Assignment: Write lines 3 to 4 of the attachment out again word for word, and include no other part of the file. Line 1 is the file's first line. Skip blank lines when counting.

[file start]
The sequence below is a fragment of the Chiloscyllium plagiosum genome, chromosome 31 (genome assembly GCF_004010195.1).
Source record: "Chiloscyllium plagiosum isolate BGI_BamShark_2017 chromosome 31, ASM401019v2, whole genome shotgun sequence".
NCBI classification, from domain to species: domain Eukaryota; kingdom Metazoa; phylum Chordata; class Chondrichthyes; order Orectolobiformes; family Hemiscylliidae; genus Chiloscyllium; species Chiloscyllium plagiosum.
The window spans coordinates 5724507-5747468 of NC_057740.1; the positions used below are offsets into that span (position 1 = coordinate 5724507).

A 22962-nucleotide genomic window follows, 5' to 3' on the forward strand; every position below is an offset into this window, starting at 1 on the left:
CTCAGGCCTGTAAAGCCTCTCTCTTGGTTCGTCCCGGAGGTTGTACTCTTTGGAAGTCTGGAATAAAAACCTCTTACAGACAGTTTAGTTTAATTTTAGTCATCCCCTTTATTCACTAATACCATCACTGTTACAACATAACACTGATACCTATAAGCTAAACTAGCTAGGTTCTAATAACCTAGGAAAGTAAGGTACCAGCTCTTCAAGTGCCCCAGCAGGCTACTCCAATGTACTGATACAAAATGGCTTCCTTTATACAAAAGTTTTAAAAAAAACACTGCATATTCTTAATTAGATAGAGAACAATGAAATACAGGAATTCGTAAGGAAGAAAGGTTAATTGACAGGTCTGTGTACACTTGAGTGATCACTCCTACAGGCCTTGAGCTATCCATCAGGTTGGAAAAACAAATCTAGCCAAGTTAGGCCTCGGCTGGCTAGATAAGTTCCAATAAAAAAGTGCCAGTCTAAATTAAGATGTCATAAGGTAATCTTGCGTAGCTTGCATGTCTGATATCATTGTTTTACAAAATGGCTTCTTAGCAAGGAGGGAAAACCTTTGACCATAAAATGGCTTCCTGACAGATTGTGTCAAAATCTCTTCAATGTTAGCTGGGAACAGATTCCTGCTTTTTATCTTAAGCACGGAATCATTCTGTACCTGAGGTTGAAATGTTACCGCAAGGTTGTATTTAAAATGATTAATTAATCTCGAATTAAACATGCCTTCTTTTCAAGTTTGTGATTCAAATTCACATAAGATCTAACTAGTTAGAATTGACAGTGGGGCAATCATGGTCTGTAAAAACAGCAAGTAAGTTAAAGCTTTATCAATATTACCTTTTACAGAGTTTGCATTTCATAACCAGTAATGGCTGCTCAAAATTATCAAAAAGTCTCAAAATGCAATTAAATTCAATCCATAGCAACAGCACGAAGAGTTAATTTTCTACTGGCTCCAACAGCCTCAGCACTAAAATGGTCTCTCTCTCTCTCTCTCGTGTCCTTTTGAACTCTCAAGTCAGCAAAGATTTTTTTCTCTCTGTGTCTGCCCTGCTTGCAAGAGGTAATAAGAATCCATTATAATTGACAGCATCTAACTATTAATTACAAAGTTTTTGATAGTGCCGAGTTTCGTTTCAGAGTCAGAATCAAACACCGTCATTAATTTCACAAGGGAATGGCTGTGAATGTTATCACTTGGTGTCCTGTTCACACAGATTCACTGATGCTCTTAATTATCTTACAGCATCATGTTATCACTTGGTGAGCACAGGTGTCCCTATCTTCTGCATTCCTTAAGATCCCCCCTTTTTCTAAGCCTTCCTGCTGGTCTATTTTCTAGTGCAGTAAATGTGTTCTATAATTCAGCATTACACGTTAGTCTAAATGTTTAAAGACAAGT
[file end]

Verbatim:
NCBI classification, from domain to species: domain Eukaryota; kingdom Metazoa; phylum Chordata; class Chondrichthyes; order Orectolobiformes; family Hemiscylliidae; genus Chiloscyllium; species Chiloscyllium plagiosum.
The window spans coordinates 5724507-5747468 of NC_057740.1; the positions used below are offsets into that span (position 1 = coordinate 5724507).